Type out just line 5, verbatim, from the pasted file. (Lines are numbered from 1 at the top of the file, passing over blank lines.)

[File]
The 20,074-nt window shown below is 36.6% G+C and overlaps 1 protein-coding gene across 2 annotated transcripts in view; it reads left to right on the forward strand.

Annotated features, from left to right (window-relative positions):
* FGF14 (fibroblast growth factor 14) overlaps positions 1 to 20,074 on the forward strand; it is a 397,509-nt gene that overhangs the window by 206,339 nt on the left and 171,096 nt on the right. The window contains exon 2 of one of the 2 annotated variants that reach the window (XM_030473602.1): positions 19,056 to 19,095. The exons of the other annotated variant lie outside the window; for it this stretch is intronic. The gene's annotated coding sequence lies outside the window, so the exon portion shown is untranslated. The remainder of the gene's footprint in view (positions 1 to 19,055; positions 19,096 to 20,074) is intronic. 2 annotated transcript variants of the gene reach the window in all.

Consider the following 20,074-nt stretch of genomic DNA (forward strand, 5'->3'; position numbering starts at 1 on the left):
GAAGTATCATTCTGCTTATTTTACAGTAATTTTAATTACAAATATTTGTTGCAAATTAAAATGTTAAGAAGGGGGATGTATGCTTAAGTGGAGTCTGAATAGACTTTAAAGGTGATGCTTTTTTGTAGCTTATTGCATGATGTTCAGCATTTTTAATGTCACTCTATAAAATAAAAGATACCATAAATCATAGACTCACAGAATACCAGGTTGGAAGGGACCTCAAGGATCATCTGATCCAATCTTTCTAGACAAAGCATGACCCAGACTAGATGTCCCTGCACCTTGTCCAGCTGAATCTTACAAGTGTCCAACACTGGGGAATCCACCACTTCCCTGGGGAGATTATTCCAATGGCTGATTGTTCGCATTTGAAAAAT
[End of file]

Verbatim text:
GAAGTATCATTCTGCTTATTTTACAGTAATTTTAATTACAAATATTTGTTGCAAATTAAAATGTTAAGAAGGGGGATGTATGCTTAAGTGGAGTCTGAATAGACTTTAAAGGTGATGCTTTTTTGTAGCTTATTGCATGATGTTCAGCATTTTTAATGTCACTCTATAAAATAAAAGATACCATAAATCATAGACTCACAGAATACCAGGTTGGAAGGGACCTCAAGGATCATCTGATCCAATCTTTCTAGACAAAGCATGACCCAGACTAGATGTCCCTGCACCTTGTCCAGCTGAATCTTACAAGTGTCCAACACTGGGGAATCCACCACTTCCCTGGGGAGATTATTCCAATGGCTGATTGTTCGCATTTGAAAAAT